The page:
108

 Idem, Proposal for a Regulation Establishing a Recovery and Resilience Facility, COM(2020) 408 final (Brussels, 28 May 2020).

109

 Idem, Proposal for a Regulation Establishing the “InvestEU” Programme, COM(2020) 403 final (Brussels, 29 May 2020).

110

 Idem, Investment Plan for a Sustainable Europe. Investment Plan for the European Green Deal, COM(2020) 21 final (Brussels, 14 January 2020).

111

 Idem, Proposal for a Regulation of the European Parliament and of the Council Establishing the Fund for a Just Transition, COM(2020) 22 final (Brussels, 14 January 2020).

112

 Idem, Amended Proposal for a Regulation Laying Down Com­mon Provisions on the European Regional Development Fund, the European Social Fund Plus, the Cohesion Fund and the European Maritime and Fisheries Fund and Financial Rules for Those and for the Asylum and Migration Fund, the Internal Security Fund and the Border Management and Visa Instrument, COM(2020) 23 final (Brussels, 14 January 2020).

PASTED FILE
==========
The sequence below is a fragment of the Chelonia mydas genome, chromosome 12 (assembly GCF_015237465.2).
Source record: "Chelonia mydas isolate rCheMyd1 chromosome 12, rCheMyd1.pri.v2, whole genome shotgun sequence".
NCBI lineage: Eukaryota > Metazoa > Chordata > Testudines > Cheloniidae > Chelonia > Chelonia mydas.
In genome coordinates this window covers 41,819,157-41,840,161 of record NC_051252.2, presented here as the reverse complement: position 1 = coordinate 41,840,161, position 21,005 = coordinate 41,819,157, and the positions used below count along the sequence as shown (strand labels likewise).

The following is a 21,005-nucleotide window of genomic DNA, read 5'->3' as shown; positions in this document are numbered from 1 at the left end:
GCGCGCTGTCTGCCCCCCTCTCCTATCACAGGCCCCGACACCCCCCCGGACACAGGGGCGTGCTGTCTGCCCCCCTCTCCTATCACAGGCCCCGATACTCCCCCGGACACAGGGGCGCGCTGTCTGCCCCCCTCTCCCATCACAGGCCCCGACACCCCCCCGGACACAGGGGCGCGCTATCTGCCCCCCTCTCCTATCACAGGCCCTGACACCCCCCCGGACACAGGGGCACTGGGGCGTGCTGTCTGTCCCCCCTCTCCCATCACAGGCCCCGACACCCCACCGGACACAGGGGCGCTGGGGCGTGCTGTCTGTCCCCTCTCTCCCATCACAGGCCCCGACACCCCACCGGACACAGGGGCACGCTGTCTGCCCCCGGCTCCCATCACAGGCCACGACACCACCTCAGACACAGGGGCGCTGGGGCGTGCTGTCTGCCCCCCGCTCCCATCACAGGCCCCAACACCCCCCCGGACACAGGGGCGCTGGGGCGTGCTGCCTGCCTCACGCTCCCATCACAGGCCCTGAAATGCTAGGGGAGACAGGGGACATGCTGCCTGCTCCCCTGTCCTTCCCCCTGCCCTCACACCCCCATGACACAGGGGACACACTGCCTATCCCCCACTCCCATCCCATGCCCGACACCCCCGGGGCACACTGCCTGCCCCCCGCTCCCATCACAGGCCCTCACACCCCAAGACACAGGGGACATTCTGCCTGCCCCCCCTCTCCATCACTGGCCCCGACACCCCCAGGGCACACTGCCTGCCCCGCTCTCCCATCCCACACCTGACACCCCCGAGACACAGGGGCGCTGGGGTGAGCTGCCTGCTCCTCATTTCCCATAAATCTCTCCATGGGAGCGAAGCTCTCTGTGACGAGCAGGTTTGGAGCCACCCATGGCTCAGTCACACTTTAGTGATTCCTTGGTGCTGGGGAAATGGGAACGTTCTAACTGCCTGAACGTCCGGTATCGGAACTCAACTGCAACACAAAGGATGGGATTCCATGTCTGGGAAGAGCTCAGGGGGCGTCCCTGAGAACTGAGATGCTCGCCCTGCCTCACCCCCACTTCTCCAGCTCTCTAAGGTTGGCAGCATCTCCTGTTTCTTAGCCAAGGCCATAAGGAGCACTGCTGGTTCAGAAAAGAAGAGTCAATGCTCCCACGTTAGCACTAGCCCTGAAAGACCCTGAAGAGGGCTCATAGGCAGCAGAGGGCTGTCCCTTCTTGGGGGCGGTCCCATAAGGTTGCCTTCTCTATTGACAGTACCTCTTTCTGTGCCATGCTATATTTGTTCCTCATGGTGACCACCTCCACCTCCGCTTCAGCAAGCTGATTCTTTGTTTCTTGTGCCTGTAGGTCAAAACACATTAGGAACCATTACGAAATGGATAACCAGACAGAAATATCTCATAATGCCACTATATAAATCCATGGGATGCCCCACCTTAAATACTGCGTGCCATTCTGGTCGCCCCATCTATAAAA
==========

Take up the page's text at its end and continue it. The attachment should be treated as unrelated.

113

 Idem, Amended Proposal for a Regulation of the European Parliament and of the Council Establishing the Just Transition Fund, COM(2020) 460 final (Brussels, 28 May 2020).

114

 Varieties of Capitalism: The Institutional Foundations of Comparative Advantage, ed. Peter A. Hall and David Soskice (Oxford and New York, NY, 2001); Peter A. Hall, “Varieties of Capitalism and the Euro Crisis”, West European Politics 37, no. 6 (2014): 1223–43; idem, “The Economics and Politics of the Euro Crisis”, German Politics 21, no. 4 (2012): 355–71.

115

 See Konrad Hesse, Der unitarische Bundesstaat (Karlsruhe, 1962).

116

 See Ingeborg Tömmel, “System-Entwicklung und Politikgestaltung in der Europäischen Gemeinschaft am Beispiel der Regionalpolitik”, in Die Integration Europas, ed. Michael Kreile, PVS Sonderheft 23/1992 (Opladen, 1992), 185–208.